On 4 November 2004, voters in the North East rejected the proposal, in an all-postal ballot, by 77.9% to 22.1%, on a turnout of 48%. Every council area in the region had a majority for “no”. The referendum was held in what was arguably Labour’s strongest region within the United Kingdom. The defeat marked the end of the Labour Government’s policy of devolution for England, and the other proposed referendums for the North West and for Yorkshire and the Humber were dropped indefinitely. This would be the last major devolution referendum to be held in any part of the United Kingdom under the Labour Government of 1997–2010.
The campaign against the proposed Assembly was successfully led by local businessman John Elliott, who argued that the institution would have no real powers and that it would be a “white elephant” and too centric to Newcastle upon Tyne.
This was the first major referendum to be held in any part of the United Kingdom which was conducted and overseen by the Electoral Commission after its establishment in 2000 under the Political Parties, Elections and Referendums Act
Roman Historians shaped the perception of British history to the extent that from the Stone age through to The exit of the Romans in circa 450 AD, we are reduced to a bunch of savages. By the Roman account, we savage Britons are civilised by Rome and then left to rot in the Dark Ages. The modern-day Bede’s and the Anglo Saxon Chronicles of alternative media notwithstanding, our Current media may just as well have the same Latin Spin as the times of Romans in Britain. The real bowler though is not a bowler but a pitcher and the pitcher’s mound is in the District of Columbia and the Capitol of Washington. The game we play politically is most definitely no longer Cricket.So whos on First Base?https://www.youtube.com/watch?v=tbJwwJ33TEI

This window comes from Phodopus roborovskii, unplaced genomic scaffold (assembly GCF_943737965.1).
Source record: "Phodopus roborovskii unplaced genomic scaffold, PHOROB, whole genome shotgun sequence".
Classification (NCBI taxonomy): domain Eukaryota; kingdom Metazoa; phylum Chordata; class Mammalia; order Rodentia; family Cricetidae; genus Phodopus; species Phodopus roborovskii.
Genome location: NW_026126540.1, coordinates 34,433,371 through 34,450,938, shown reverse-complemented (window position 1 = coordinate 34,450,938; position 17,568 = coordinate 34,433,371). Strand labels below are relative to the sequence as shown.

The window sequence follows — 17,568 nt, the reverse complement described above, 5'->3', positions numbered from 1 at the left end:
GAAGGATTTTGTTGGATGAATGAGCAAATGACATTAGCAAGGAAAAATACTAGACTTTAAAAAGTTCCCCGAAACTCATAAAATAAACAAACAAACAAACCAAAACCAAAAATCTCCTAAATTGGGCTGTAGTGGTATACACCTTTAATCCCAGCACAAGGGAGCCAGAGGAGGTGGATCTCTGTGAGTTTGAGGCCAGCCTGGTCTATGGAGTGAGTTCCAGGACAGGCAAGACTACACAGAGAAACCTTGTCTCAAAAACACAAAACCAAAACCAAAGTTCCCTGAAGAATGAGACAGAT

Tacitus explains the policy of his father-in-law, Agricola, in bringing the comforts of Roman civilization to the barbarous British:
‘His object was to accustom them to a life of peace and quiet by the provision of amenities. He, therefore, gave official assistance to the building of temples, public squares and good houses. He educated the sons of the chiefs in the liberal arts and expressed a preference for British ability as compared to the trained skills of the Gauls. The result was that instead of loathing the Latin language they became eager to speak it effectively. In the same way, our national dress came into favour and the toga was everywhere to be seen. And so the population was gradually led into the demoralizing temptation of arcades, baths and sumptuous banquets. The unsuspecting Britons spoke of such novelties as ‘civilization’, when in fact they were only a feature of their enslavement.’
Tacitus Agricola chapter 21, translated by H. Mattingly, Penguin 1948, 1973
Read more: http://www.historyworld.net/wrldhis/PlainTextHistories.asp?historyid=288#ixzz42Ur1m0hA